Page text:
It would be easy to spend a week exploring the vast metropolis of Mexico City, but if you only have a day, here’s an itinerary that will let you sample the tastes and culture of this beautiful city. A clean, efficient and inexpensive public transportation system makes maneuvering around the city fairly easy.



Pastelería Ideal

flickr Yusuke Kawasaki Pasteleria Ideal

Photo by: flickr/Yusuke Kawasaki under license CC BY 2.0

With its high ceilings, chandeliers, security guards and line of cashiers along the walls, Pastelería Ideal has the feel of an old-world bank. But instead of piles of gold, there are piles of pastries, breads, buns and cakes heaped on tables throughout the expansive interior. Grab a tray and go hunting for your favorite sweet and savory treats. When you’re satisfied, bring it to one of the cashiers and have them wrapped in a vintage-looking box that looks like it was designed when the bakery first opened in 1927. At less than dollar apiece, the pastries are as affordable as they are delicious.


Museo Frida Kahlo

flickr momo Museo Frida Kahlo

Photo by: flickr/momo under license CC BY 2.0

This meticulously preserved house and garden was the home of legendary Mexican artist, Frida Kahlo, for most of her life. A brutal trolley accident she endured as a young girl rendered the artist bedridden and in severe pain for a large part of her life, so she completed many of her masterful self-portraits lying on her back in bed. That same bed and mirror can be seen up close in the bedroom where she spent so much of her time.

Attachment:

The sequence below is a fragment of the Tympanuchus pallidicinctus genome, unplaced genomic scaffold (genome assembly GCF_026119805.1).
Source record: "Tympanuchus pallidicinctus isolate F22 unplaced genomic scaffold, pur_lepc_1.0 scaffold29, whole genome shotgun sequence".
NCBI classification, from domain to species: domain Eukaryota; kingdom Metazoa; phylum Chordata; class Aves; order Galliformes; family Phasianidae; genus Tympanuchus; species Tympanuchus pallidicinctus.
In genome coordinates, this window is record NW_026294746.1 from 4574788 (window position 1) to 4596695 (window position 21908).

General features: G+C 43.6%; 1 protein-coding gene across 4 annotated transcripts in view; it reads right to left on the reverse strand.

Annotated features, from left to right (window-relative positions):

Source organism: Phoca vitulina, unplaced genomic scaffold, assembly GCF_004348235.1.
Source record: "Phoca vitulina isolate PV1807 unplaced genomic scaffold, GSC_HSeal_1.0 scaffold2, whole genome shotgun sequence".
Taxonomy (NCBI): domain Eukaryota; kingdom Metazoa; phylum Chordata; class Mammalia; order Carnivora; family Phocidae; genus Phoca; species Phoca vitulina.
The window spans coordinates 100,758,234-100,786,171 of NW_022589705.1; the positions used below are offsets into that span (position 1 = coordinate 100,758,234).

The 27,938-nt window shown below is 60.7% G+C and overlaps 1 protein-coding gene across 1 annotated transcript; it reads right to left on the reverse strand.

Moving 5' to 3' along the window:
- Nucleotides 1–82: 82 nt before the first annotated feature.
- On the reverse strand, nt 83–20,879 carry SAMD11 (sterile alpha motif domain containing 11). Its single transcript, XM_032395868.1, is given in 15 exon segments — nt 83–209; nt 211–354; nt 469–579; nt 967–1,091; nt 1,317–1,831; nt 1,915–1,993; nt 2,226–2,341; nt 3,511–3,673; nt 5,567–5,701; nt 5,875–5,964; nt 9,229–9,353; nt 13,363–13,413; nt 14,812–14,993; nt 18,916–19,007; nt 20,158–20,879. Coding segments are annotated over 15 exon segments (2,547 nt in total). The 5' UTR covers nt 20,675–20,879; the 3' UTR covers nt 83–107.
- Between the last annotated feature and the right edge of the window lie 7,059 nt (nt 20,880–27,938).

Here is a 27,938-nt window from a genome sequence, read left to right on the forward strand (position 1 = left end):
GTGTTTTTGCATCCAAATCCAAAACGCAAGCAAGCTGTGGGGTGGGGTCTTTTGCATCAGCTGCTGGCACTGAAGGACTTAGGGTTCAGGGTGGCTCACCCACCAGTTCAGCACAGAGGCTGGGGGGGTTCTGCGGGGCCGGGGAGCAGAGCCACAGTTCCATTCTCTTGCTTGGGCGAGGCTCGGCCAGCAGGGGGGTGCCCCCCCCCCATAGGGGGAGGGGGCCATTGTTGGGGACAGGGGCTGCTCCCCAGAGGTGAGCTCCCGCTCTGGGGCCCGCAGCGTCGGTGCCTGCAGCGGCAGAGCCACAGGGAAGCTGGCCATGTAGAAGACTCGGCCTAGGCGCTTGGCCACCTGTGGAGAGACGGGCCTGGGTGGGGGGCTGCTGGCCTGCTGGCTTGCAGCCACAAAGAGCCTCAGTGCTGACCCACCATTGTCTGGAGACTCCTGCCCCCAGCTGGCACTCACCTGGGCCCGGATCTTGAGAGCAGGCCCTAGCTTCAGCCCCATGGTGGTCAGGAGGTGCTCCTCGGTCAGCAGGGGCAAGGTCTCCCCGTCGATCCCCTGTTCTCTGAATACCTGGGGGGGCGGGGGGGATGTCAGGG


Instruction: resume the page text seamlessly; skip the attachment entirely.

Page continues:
Mercado de Coyoacán

Flickr Flying CrimsonPig Coyoacan

Photo by: flickr/FlyingCrimsonPig under license CC BY 2.0

Located just a short walk from the Frida Kahlo museum is Mercado de Coyoacán, a labyrinthine market where locals buy everything from produce to party favors under one roof. Explore the winding aisles and let your nose guide you to one of the food stands in the center. There, you can ask an attendant to build you the taco of your dreams.


Museo Nacional de Antropología

flickr Antony Stanley Museo Nacional de Antropología

Photo by: flickr/Antony Stanley under license CC BY-SA 2.0

Housed in a stunning mid-century building on the edge of Chapultapec Park, Mexico’s National Museum of Anthropology is packed with murals, dioramas, artifacts and recreations that span pre-Columbian times to present day. Even those who’ve never considered themselves archeology aficionados will find something fascinating in this comprehensive museum. Spend some time peering at the meticulous dioramas that make ancient life feel visceral and alive, and then relax for a bit by the multi-story tree fountain and reflecting pool.


El Pialadero de Guadalajara

El Pialadero de Guadalajara

Photo by: Sara Huneke

Qué rico. You might have to wait for a table at this popular restaurant down the road from the Museum of Anthropology, but you’ll be glad you did. Specializing in cuisine from Jalisco, El Pialadero serves some of the best tortas ahogadas and ceviches outside of Guadalajara. Wash it all down with a michelada, the popular Mexican beer-based cocktail that’s served in a salt-rimmed glass.


La Botica

flickr alejandro de la cruz La Botica

Photo by: flickr/Alejandro De La Cruz under license CC BY-NC 2.0

Mmmmm mezcal. The smoky liquor made from a form of agave native to Mexico has enjoyed a surge in popularity throughout the country. And there’s no better place to try the drink than at La Botica, a hole-in-the-wall mezclaría located not too far from El Pialadero. You can sample one of dozens of varieties of the liquor each with its own story, flavor profile and tanginess.